What to Feed Chickens
Chickens require different kinds of feed at different stages in their life. Chickens are omnivores, which means they will eat just about anything from worms, vegetablkes, fruits, flowers, and grass. However, you should consider feeding your chickens feed with the proper amount of protein and nutrients designed to keep your chickens healthy.

To get started, we have listed the kinds of feeds to provide for your chickens at different stages in their lives:

Chicks- Should be fed organic chick starter feed with at least 20% crude protein, and other ingredients to include lysine, crude fat, crude fiber, calcium, phospohorus, and salt. Other ingredients in chick starter feed may include corn, soybean meal, dicalcium phosphate, diatomaceous earth, lime, potassium sulfate, magnesium sulfate, kelp, dried lactobacillus fermentation product, zinc sulfate, manganese sulfate, Vitamin E supplement, calcium carbonate, ferrous sulfate, folic acid supplement, copper sulfate, niacin supplement, and Vitamin B12 supplement. Chick starter feed should be fed to your chicks up to 14 weeks of age before transitioning to chicken layer developer feed.

Chicken layer developer feed contains the same ingredients as chick starter, except it should have less protein- generally around %17 crude protein. Chicken layer developer should be fed from 14 weeks of age until your chickens start to lay eggs, at which point you should switch to Organic Layer Mash Feed, or Organic Layer Pellet Feed. Organic Layer Mash Feed and Organic Layer Pellet Feed should contain about %16 crude protein and various amounts of other minerals. It should be fed to chickens that are laying eggs in order to provide the right amount of nutrients for your chickens!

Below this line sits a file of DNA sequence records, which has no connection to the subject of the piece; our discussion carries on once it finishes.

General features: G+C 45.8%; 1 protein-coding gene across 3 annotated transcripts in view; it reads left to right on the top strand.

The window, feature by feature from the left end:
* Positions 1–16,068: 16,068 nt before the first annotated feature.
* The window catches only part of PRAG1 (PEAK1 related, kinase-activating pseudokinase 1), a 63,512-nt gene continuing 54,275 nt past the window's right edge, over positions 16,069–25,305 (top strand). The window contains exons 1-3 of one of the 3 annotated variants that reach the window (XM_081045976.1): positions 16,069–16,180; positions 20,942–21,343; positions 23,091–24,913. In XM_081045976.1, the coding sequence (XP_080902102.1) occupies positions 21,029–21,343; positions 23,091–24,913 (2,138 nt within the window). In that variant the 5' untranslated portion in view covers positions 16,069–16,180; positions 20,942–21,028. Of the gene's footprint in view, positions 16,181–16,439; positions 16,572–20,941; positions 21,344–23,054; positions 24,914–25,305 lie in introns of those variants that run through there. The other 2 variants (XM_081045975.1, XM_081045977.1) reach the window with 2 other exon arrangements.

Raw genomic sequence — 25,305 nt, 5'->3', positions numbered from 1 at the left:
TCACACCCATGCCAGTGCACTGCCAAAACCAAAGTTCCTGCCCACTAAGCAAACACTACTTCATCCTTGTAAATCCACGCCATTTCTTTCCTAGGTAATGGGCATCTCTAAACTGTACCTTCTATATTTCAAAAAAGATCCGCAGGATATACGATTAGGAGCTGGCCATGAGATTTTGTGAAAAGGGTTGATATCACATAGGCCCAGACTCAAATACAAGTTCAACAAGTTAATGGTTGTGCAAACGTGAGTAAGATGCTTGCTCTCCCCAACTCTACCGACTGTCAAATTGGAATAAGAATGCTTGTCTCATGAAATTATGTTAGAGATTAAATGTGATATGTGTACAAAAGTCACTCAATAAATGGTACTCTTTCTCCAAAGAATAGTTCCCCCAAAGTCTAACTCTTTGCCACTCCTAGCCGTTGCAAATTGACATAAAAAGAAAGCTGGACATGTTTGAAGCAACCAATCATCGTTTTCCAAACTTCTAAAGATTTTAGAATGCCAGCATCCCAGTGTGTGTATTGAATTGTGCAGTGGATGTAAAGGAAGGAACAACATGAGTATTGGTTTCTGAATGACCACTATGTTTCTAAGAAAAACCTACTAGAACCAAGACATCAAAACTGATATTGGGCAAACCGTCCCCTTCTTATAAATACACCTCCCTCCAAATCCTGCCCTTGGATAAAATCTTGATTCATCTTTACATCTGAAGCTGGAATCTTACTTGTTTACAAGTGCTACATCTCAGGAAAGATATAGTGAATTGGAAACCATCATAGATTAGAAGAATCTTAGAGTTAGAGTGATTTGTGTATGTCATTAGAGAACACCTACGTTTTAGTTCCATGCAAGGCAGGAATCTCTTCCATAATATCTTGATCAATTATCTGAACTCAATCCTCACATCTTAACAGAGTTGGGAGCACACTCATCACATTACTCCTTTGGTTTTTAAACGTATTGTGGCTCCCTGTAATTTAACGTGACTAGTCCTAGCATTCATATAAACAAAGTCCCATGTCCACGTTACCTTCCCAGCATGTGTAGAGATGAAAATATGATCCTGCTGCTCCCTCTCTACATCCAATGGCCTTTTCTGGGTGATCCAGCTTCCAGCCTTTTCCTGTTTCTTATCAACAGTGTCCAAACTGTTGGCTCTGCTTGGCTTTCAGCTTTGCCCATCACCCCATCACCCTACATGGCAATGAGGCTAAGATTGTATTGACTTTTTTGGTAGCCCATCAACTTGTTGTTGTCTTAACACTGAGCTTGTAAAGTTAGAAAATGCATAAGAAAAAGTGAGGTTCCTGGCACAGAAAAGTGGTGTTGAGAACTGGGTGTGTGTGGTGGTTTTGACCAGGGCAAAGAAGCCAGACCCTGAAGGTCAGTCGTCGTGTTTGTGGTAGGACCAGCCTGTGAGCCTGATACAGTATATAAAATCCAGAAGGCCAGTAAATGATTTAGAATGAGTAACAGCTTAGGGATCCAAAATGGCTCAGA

- Chicken feed should contain the proper amounts of proteins, carbohydrates, fats, minerals, and vitamins.
- Chickens will eat more in cold temperatures than in hot temperatures.

Some of our customers have questions about the different kinds of chicken feed we offer, one of the most frequent being the difference between medicated and non-medicated feed. We currently only offer non-medicated feed in order to ensure the truly organic nature of providing all organic ingredients.

Some other answers to frequently asked questions about feeding backyard chickens: How much should you feed your day old chicks?

Answer: Plan on ten (10) chicks consuming about one (1) pound (lb) of chick starter feed per day (The average chick will consume about ten (10) pounds (lbs) of chick starter feed during the first ten (10) weeks. How to Feed Chickens- Make sure to purchase chick starter feed that comes in a crumbled form that is easy to consume for your chicks. Day old chicks cannot consume pellet feed. It is also very important to provide plenty of fresh water for your day old chicks next to their feed in a shallow dish or bowl. The feed can be served in a seperate shallow dish or bowl.

When to Feed Chickens- Chicken feed should be available at all times inside the chicken coop. Your chickens will most likely eat as soon as they wake up in the morning and throughout the day. It is also important to provide plenty of fresh water. Egg laying chickens will consume more feed than layer developing chickens, so make sure to account for providing enough feed for your egg laying chickens.

Question: My chicks stopped laying eggs, is there something wrong with them? Answer: It depends. Some chickens may stop laying eggs when they are stressed or they do not have proper nutrition available. To make sure you are providing the right nutrition, you can always provide ground up oyster shell to give them an extra serving of calcium. This supplemental approach usually improves the health of egg laying chickens!